We lack quantitative models that express the safety cost of vision obstructions. We’ve worked on it, but it’s difficult to see the relationships in crash data. People are highly adaptive, and any vision effects are buried in other larger effects due to exposure and driving style.

Inspired by the write-up, I found that the Royal Automobile Club of Victoria (Australia) has its own annual forward visibility rating system, and that it refused to give a single 2011 model-year vehicle a five-star rating (in a rare display of respect for the five-star system). Without a rating system of our own, I thought TTAC should embrace the subjectivity of the subject matter and pool its collective wisdom to help the automakers understand which vehicles need an A-pillar diet. Which vehicles feel the least safe in terms of forward visibility? Which need window inserts and which need to just slim down? Or have we reached the point where we need A-pillar cameras?

By on June 27, 2011

GMInsidenews.com has put together its take on GM’s forthcoming 2013 lineup, which will see the launch of only a few new cars including the Cadillac “ATS” small sports sedan and “XTS” DTS replacement, as well as Buick’s Gamma II-platform “Baby Buick” and a similar Chevy model. Other tweaks are said to include 250+ HP for the Regal and Verano Turbo engines (i.e. wait on that Regal GS unless you’re going to tune it yourself), a new interior for the Lamdas and SRX, a diesel engine for the Cruze and more. Hit the jump for all the details…
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By on June 24, 2011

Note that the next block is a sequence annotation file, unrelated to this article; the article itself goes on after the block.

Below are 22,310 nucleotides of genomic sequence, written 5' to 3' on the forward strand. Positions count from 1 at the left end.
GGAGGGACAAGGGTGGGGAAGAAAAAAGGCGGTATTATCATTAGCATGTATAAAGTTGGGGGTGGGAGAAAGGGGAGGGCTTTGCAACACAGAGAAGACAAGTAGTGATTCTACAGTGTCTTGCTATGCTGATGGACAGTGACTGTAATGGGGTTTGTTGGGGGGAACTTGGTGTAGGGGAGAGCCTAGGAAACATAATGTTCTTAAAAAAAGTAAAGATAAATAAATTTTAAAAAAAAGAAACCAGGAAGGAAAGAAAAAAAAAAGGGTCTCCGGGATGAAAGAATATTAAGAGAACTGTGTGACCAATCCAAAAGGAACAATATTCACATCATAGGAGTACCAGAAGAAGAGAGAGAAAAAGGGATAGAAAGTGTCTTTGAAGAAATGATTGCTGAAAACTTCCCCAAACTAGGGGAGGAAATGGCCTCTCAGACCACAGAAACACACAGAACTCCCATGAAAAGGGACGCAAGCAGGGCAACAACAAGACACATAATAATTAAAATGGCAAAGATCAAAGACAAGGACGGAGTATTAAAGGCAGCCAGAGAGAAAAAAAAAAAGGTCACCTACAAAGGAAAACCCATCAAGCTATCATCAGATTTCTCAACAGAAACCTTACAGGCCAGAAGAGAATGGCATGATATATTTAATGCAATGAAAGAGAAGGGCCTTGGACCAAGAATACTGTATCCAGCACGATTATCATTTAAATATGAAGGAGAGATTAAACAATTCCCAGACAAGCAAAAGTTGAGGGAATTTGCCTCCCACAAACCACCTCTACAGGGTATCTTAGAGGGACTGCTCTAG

Typically we try to accompany our book reviews here at TTAC with an author livechat, giving you, our readers, a firsthand opportunity to engage influential thinkers in TTAC’s trademark frank, open discussion of the most important automotive issues of the day. Today, however, is something of an exception. As I noted in my review of Car Guys vs Bean Counters: The Battle For The Soul Of American Business, Bob Lutz’s call-out of myself led to an opportunity for me to exchange words with the former GM “car czar,” which in turn led to his graciously agreeing to meet me for a face-to-face interview. Because Lutz is in the middle of a book launch media blitz (not to mention my own fairly well-laden to-do list), that will have to happen later this summer… but I assure you, it will be worth the wait. Meanwhile, I thought that we should at least honor the spirit of our author livechats by giving you the opportunity to submit your own burning questions for “Maximum Bob.” I can’t guarantee that I’ll be able to get answers to all of them, but I’ll certainly do my best to make sure that the most germane queries at least get an airing. After all, if I’m going to tangle with one of the more formidable figures in the auto industry, I’ll need the full weight of TTAC’s inquisitiveness and savvy at my disposal.